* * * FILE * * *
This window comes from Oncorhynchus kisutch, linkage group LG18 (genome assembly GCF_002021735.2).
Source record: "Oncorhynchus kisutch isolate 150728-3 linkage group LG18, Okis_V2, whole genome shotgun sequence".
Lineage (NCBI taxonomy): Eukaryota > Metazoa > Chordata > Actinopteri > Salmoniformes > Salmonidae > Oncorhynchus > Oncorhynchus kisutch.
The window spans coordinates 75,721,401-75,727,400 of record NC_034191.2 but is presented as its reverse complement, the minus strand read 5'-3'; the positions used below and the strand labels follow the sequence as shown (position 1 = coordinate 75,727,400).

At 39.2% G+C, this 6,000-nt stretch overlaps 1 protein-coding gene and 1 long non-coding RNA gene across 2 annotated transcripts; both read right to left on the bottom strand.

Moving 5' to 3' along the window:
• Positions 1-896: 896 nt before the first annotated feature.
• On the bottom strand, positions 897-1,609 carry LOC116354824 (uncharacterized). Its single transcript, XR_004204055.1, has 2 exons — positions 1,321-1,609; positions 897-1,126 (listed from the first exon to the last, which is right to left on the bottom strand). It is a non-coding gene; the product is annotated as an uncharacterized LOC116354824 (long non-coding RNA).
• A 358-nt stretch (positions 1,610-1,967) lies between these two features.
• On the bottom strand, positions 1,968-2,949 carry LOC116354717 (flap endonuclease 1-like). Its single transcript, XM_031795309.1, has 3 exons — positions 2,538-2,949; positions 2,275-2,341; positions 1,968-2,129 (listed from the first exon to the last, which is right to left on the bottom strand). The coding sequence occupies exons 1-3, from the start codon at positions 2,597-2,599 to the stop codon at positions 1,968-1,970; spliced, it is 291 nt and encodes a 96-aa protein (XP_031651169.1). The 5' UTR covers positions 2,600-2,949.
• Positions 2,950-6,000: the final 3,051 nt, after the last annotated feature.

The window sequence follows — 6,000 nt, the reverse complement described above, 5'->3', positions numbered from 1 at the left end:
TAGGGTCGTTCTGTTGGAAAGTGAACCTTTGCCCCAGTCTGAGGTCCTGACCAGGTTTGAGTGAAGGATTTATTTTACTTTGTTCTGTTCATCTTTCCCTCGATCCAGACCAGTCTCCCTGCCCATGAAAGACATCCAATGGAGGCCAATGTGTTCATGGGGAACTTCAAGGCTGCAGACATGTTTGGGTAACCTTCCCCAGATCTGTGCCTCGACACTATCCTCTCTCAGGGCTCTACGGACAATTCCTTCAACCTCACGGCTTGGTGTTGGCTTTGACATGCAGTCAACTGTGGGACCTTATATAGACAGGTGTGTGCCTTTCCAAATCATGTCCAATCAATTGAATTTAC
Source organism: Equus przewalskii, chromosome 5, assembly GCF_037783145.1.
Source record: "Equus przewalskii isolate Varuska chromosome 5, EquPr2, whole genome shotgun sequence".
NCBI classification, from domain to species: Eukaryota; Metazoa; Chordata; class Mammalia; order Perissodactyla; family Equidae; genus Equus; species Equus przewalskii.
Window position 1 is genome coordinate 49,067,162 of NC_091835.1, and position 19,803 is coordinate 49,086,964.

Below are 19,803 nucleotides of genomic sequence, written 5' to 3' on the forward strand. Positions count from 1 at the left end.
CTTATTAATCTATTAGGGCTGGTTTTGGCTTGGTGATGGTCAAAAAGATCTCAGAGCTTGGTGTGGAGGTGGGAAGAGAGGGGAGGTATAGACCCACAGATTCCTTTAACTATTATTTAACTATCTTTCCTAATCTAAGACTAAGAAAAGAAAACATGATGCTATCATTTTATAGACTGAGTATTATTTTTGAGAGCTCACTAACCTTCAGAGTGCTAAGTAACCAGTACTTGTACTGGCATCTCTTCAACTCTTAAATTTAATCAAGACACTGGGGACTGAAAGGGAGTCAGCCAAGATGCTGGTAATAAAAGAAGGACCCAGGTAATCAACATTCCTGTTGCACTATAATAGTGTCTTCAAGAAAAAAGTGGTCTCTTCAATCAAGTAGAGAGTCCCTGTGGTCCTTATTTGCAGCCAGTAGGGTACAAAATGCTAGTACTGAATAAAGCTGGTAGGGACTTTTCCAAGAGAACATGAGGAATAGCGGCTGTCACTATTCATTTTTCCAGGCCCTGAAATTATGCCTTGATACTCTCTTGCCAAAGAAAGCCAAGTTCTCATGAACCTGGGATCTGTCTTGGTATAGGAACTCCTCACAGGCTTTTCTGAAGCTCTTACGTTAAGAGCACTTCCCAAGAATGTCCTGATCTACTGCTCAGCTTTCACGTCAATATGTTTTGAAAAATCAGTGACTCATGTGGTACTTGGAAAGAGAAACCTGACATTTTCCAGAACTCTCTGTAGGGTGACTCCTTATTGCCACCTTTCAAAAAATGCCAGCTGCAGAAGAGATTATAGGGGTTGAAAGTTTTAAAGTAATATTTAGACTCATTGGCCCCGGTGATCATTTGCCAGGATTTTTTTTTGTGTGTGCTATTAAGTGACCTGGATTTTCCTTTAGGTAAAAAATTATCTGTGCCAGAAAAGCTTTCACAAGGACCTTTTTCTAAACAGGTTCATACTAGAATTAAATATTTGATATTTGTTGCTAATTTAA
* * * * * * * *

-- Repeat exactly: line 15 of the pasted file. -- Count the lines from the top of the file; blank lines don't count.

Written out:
Source record: "Equus przewalskii isolate Varuska chromosome 5, EquPr2, whole genome shotgun sequence".